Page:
Jesus’ two natures are like two sides of a coin. On one side, He is the Son of God and is coequal with God the Father and God the Holy Spirit. In every possible respect, He is fully and completely divine (Col 2:9). And then there’s the other side of the coin: Jesus as the Son of Man. When He was born in Bethlehem, He inherited a body of flesh and blood and assumed a nature that made Him as much a human as any man or woman who has ever lived. Jesus was a full-fledged member of the human race.
But have you ever wondered why? Why would Jesus, who enjoyed all power and every prerogative as the Son of God, become one of us? Why did He have to enter into our humanity? Four reasons stand out to us from Scripture.
The humanity of Jesus made Him completely relatable. None of us can accuse the Lord of not understanding what it is like to be human. From conception to resurrection, there is no phase of our existence that Jesus has not already walked through. He understood firsthand what it was like to get hungry, get sick, get betrayed, get tired, and get stung. He experienced the blistering heat of the day and the persistent chill of the night. Jesus knew what it felt like to experience all that is part of the human experience on earth.
Christ’s ability to completely relate to us was key in enabling Him to serve as our heavenly high priest, which is the role He now occupies. Hebrews 7:25 tells us that Jesus stands before God the Father, interceding on our behalf. And because Jesus knows exactly what it’s like to be human, He understands our weaknesses and needs. Our plights truly touch His heart, and He perfectly intercedes for us according to our requirements because He has been where we find ourselves (Heb 4:15).
Additionally, the humanity of Jesus made Him completely representable. In Christ, we have the perfect representation of who God is. There is an infinite gap between God and man, but He does not want to remain a mystery to humankind. He wants to communicate His character to us and reveal how loving, forgiving, patient, and merciful He is. By coming to us in human flesh, Jesus became the perfect means of representing God’s heart and nature to humanity (Col 1:15).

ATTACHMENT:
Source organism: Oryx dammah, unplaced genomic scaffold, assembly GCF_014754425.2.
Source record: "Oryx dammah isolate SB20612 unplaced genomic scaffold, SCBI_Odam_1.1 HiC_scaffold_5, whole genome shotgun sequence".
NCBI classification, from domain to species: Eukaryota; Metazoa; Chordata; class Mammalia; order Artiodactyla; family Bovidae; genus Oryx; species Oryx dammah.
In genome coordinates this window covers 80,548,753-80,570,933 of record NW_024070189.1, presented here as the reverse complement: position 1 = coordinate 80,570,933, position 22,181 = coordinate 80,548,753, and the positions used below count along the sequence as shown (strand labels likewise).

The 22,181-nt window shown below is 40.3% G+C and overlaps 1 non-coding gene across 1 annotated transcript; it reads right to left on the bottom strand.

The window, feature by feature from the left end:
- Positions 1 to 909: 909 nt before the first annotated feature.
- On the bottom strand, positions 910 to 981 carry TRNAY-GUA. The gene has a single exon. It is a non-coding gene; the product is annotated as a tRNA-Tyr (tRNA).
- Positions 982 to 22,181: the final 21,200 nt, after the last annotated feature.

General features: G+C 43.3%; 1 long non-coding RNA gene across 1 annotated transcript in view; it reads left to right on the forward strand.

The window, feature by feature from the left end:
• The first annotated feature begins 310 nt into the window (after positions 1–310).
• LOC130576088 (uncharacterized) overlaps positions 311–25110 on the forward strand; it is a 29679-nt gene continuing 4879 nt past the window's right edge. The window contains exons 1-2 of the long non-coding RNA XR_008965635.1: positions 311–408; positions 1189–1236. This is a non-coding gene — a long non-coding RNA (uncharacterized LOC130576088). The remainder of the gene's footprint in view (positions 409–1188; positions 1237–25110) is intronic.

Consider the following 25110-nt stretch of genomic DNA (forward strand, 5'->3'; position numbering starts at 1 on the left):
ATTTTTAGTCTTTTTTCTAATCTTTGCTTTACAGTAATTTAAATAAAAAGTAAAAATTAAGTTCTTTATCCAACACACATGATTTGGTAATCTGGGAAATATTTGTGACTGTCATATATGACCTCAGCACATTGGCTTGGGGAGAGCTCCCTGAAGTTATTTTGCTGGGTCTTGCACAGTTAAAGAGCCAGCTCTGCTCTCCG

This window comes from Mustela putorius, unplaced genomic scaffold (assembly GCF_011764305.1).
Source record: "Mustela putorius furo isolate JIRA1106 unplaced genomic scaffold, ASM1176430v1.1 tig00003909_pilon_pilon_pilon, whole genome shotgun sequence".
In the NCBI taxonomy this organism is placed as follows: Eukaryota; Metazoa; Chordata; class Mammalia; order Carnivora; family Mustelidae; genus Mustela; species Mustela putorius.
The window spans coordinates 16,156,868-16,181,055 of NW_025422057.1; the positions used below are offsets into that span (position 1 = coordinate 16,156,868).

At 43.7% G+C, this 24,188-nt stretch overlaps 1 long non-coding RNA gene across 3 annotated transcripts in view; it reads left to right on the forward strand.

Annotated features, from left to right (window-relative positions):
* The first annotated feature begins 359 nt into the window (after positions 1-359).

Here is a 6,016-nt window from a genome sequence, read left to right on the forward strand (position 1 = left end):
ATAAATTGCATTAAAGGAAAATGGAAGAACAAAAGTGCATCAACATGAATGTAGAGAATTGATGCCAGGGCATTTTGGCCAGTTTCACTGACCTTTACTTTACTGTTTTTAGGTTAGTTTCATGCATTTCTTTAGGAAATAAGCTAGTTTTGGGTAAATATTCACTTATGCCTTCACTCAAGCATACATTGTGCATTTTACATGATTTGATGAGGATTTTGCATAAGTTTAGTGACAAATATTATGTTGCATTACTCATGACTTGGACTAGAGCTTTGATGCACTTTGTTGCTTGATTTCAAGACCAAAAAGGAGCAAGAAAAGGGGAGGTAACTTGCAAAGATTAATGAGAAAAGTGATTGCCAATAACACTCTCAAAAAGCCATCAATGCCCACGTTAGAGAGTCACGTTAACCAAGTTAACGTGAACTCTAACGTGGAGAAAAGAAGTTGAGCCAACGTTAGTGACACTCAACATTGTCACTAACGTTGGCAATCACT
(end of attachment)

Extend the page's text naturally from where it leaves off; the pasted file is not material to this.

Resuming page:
But Christ’s humanity doesn’t just represent who God is; it also represents who we should be. By Webster’s definition, the word “represent” means to “present a picture.” When Jesus became human, and as He lived out His life on earth, He gave us a picture of how we should live our lives. He exemplified the kind of people we should be. Whenever we’re confused or uncertain about what we should do, the answer is typically found by looking at the character and conduct of Jesus.
Whether it’s His patience with others’ imperfections, His determination to stand on God’s word, His sensitivity to those who were hurting, His willingness to engage people, His thankfulness, His commitment to prayer, His humility, His investing in others, His courage in the face of adversity, or a host of other virtues, Jesus is the template and the blueprint for our behavior (1 John 2:6).
Further, the humanity of Jesus made Him completely recognizable. Through the prophet Isaiah, God had promised to send a Savior to His people, and He specifically stated that this Savior would come as an infant (Isa 7:14). By being born as a human child, Jesus fulfilled the prophetic word and was therefore recognizable to those who were watching and waiting for His coming (Matt 2:1–2).
Finally, the humanity of Jesus made Him the complete Redeemer. The term “redeem” literally means to “purchase something back.” It was Christ’s mission to redeem humankind from the consequences of sin and to free us from the unforgiving grip it had on our race (1 Tim 1:15).
However, in order to redeem us, Jesus had to actually become human. When Adam sinned against God in the garden of Eden, he incurred a penalty—a penalty that had to fit the offense. Since humanity was the guilty party, humanity had to suffer the consequences. Nothing else could serve as a suitable substitute. Humanity had to pay for what humanity did. This is exactly what Jesus did by suffering as a man on the cross, bearing and satisfying the penalty of our sins, and redeeming humankind back to God (2 Cor 5:19).
As you look at the side of Jesus reflecting His humanity, recognize its significance and rejoice in its sufficiency to make Him our relatable representative and recognizable Redeemer.
 Barry, J. D., Heiser, M. S., Custis, M., Mangum, D., & Whitehead, M. M. (2012). Faithlife Study Bible. Bellingham, WA: Logos Bible Software.